Church and religious services can start back up in Platte and Niobrara counties, while restaurants in Lincoln County can begin serving patrons again as part of a wave of coronavirus-related restriction changes across Wyoming.
The three counties all applied for variances — tweaks from statewide orders mandating closures and other measures — and the requests were approved by state health officer Dr. Alexia Harrist in recent days. Last week, Harrist loosened restrictions on gyms, tattoo parlors and other publicly accessible businesses, while allowing counties to customize their own orders to fit their needs.
As of Monday morning, six counties had applied for variances. Only one, Teton County, had asked for more stringent requirements — that gyms and tattoo parlors remain closed through mid-May.
Lincoln County, which has six confirmed and three probable cases, has received the widest latitude thus far. Its approved order allows for in-person dining, albeit with social distancing, hygiene and face-covering requirements.
As of Friday, “there have been 0 patients admitted to Star Valley Medical Center in Afton, Wyoming and 0 patients admitted in South Lincoln Medical Center in Kemmerer, Wyoming for treatment of COVID-19,” Lincoln County health officer Dr. G. Christopher Krell wrote in his request.
Both Platte and Niobrara counties can now hold in-person church services, though they will also have to adhere to social distancing, including limitations on how many people can be allowed into the building. The wafer distributed during the Christian sacrament of communion must be given to believers via individual containers, rather than cleric to mouth. If containers aren’t available, whoever is delivering communion must wear a face mask and gloves.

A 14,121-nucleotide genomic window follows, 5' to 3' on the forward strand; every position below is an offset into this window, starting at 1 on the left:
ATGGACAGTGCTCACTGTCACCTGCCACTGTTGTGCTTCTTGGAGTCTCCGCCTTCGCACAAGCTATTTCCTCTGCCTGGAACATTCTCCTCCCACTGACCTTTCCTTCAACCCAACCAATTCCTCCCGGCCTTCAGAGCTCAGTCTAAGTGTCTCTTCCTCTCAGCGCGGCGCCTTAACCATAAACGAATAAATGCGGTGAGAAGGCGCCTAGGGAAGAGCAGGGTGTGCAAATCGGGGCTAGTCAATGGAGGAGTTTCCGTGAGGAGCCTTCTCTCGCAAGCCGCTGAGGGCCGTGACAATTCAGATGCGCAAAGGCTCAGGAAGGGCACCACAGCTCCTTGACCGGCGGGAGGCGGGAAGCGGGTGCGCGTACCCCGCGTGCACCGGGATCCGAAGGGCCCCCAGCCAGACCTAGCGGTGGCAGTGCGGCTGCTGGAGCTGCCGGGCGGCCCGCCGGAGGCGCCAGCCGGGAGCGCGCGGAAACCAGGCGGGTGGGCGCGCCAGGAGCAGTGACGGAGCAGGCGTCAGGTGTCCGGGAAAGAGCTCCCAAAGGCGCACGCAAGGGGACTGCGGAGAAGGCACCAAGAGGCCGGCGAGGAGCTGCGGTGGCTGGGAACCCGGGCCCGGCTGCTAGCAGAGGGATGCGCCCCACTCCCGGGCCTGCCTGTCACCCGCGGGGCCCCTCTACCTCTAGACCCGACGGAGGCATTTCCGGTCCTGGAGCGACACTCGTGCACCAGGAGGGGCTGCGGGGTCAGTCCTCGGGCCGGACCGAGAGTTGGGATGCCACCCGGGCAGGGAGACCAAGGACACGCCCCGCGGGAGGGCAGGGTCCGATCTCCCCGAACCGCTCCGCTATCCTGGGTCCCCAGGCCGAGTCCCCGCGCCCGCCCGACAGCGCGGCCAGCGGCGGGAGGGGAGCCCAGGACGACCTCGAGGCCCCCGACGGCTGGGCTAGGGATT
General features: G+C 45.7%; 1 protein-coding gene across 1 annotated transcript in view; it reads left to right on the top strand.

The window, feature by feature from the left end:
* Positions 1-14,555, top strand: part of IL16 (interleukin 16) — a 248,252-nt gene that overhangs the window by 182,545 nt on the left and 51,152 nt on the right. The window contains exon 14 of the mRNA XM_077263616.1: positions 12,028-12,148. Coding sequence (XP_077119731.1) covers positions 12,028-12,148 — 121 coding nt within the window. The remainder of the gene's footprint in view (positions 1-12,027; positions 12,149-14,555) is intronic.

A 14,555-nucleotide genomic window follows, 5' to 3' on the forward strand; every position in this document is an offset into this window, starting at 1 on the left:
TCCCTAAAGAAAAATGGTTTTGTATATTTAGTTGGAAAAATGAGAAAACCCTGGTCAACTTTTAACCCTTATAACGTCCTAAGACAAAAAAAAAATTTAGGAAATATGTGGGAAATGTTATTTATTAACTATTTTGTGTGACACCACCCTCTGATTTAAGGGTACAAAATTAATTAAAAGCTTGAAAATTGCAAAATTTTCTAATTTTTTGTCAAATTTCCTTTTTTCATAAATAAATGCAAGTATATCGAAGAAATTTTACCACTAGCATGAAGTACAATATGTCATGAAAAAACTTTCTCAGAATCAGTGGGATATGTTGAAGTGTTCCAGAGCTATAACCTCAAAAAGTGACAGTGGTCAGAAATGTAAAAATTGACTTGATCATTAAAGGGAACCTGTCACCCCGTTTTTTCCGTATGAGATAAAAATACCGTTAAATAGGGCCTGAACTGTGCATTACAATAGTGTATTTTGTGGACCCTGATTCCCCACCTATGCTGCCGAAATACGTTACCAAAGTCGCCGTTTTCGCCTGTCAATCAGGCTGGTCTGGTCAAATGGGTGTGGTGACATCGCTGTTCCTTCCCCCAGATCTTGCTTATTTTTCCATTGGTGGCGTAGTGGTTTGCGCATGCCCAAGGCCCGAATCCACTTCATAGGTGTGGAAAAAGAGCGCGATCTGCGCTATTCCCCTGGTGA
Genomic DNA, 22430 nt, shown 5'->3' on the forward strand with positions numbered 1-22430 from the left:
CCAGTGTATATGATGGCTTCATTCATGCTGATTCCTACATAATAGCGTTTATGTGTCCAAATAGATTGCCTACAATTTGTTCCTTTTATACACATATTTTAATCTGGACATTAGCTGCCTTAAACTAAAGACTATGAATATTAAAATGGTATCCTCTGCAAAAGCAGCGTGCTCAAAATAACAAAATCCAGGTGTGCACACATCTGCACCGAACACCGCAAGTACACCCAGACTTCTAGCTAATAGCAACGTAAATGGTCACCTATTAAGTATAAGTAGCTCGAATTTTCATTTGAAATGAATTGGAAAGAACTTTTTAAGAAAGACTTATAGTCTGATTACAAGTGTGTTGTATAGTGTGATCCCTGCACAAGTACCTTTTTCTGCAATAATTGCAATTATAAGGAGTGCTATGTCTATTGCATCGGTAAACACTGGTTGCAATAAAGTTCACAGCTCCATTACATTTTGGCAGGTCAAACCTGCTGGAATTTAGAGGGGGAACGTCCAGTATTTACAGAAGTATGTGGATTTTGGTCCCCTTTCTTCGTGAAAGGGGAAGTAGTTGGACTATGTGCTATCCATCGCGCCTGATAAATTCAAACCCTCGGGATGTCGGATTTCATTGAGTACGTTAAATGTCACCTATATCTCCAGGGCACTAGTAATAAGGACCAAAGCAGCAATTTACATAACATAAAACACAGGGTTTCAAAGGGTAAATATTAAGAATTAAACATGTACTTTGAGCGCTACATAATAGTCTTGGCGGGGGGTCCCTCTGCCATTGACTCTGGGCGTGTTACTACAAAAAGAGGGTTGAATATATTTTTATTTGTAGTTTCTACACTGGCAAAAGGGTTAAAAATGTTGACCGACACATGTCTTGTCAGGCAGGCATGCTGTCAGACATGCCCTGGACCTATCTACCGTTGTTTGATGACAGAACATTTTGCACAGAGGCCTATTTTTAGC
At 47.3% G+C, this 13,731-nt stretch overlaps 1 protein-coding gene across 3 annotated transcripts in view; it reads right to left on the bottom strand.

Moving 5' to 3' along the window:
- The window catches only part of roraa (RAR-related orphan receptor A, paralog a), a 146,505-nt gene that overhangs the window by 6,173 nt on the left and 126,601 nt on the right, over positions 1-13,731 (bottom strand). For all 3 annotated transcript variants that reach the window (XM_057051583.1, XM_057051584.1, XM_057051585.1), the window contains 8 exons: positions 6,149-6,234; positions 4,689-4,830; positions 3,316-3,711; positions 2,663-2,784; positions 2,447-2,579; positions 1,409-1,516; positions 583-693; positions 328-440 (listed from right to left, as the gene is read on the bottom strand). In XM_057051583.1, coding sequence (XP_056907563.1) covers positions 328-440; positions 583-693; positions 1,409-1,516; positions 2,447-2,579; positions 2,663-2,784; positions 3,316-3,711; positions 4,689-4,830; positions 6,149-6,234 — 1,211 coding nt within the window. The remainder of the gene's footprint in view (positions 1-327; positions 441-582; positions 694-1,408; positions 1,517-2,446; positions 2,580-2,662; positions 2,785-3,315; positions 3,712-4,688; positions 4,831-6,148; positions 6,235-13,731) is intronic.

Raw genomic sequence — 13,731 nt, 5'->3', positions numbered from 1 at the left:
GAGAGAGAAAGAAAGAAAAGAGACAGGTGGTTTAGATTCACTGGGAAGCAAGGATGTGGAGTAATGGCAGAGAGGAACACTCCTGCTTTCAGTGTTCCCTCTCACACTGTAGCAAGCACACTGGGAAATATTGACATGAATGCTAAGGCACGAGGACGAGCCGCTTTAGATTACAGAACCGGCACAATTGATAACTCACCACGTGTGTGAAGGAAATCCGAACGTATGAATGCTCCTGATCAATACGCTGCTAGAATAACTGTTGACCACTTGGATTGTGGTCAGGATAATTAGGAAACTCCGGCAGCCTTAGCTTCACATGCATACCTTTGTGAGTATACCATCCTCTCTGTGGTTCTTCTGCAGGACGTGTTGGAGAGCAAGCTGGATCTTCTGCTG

“High-risk individuals” — those over 65, those with weak immune systems or other health concerns — “should be encouraged to stay home,” the orders say.
Platte County is one of just two counties with zero confirmed or suspect cases of the virus. Niobrara has just one of each, and none recently.
The revisions are the most significant signs of reopening in Wyoming yet. While Natrona and Park counties will both now allow outdoor seating at restaurants, nowhere else in Wyoming has opened up churches or restaurants to in-person service.
Gov. Mark Gordon said last week that Wyoming had successfully fought the spread of the virus and that some areas may be able to move forward. But both he and Harrist warned against moving too far, too quickly and allowing the virus to return at speed.
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